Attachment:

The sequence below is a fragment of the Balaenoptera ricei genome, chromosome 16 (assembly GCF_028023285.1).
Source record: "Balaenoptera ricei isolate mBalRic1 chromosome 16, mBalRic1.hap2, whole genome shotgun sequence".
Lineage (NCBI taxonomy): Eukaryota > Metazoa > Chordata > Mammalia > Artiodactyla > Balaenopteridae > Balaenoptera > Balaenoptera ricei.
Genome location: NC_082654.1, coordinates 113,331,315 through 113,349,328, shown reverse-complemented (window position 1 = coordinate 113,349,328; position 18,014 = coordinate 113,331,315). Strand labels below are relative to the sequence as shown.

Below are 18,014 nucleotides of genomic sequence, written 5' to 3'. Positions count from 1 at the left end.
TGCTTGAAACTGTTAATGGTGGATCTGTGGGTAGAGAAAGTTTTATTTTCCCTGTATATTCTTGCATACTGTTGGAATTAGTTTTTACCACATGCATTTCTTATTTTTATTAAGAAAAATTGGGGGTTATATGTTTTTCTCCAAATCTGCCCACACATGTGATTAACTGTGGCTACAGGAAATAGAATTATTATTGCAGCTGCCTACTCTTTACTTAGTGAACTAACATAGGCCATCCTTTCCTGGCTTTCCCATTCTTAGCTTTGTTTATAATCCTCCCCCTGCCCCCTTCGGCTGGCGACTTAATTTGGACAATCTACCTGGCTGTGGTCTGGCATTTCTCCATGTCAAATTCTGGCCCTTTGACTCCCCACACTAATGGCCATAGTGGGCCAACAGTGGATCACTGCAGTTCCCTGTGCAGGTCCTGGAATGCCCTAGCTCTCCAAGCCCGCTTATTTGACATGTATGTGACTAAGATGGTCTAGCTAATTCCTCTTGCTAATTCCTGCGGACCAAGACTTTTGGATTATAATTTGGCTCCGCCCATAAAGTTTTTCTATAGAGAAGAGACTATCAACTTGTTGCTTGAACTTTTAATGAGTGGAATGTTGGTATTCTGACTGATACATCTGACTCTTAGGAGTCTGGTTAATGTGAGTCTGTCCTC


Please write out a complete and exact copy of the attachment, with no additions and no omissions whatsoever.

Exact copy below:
The sequence below is a fragment of the Balaenoptera ricei genome, chromosome 16 (assembly GCF_028023285.1).
Source record: "Balaenoptera ricei isolate mBalRic1 chromosome 16, mBalRic1.hap2, whole genome shotgun sequence".
Lineage (NCBI taxonomy): Eukaryota > Metazoa > Chordata > Mammalia > Artiodactyla > Balaenopteridae > Balaenoptera > Balaenoptera ricei.
Genome location: NC_082654.1, coordinates 113,331,315 through 113,349,328, shown reverse-complemented (window position 1 = coordinate 113,349,328; position 18,014 = coordinate 113,331,315). Strand labels below are relative to the sequence as shown.

Below are 18,014 nucleotides of genomic sequence, written 5' to 3'. Positions count from 1 at the left end.
TGCTTGAAACTGTTAATGGTGGATCTGTGGGTAGAGAAAGTTTTATTTTCCCTGTATATTCTTGCATACTGTTGGAATTAGTTTTTACCACATGCATTTCTTATTTTTATTAAGAAAAATTGGGGGTTATATGTTTTTCTCCAAATCTGCCCACACATGTGATTAACTGTGGCTACAGGAAATAGAATTATTATTGCAGCTGCCTACTCTTTACTTAGTGAACTAACATAGGCCATCCTTTCCTGGCTTTCCCATTCTTAGCTTTGTTTATAATCCTCCCCCTGCCCCCTTCGGCTGGCGACTTAATTTGGACAATCTACCTGGCTGTGGTCTGGCATTTCTCCATGTCAAATTCTGGCCCTTTGACTCCCCACACTAATGGCCATAGTGGGCCAACAGTGGATCACTGCAGTTCCCTGTGCAGGTCCTGGAATGCCCTAGCTCTCCAAGCCCGCTTATTTGACATGTATGTGACTAAGATGGTCTAGCTAATTCCTCTTGCTAATTCCTGCGGACCAAGACTTTTGGATTATAATTTGGCTCCGCCCATAAAGTTTTTCTATAGAGAAGAGACTATCAACTTGTTGCTTGAACTTTTAATGAGTGGAATGTTGGTATTCTGACTGATACATCTGACTCTTAGGAGTCTGGTTAATGTGAGTCTGTCCTC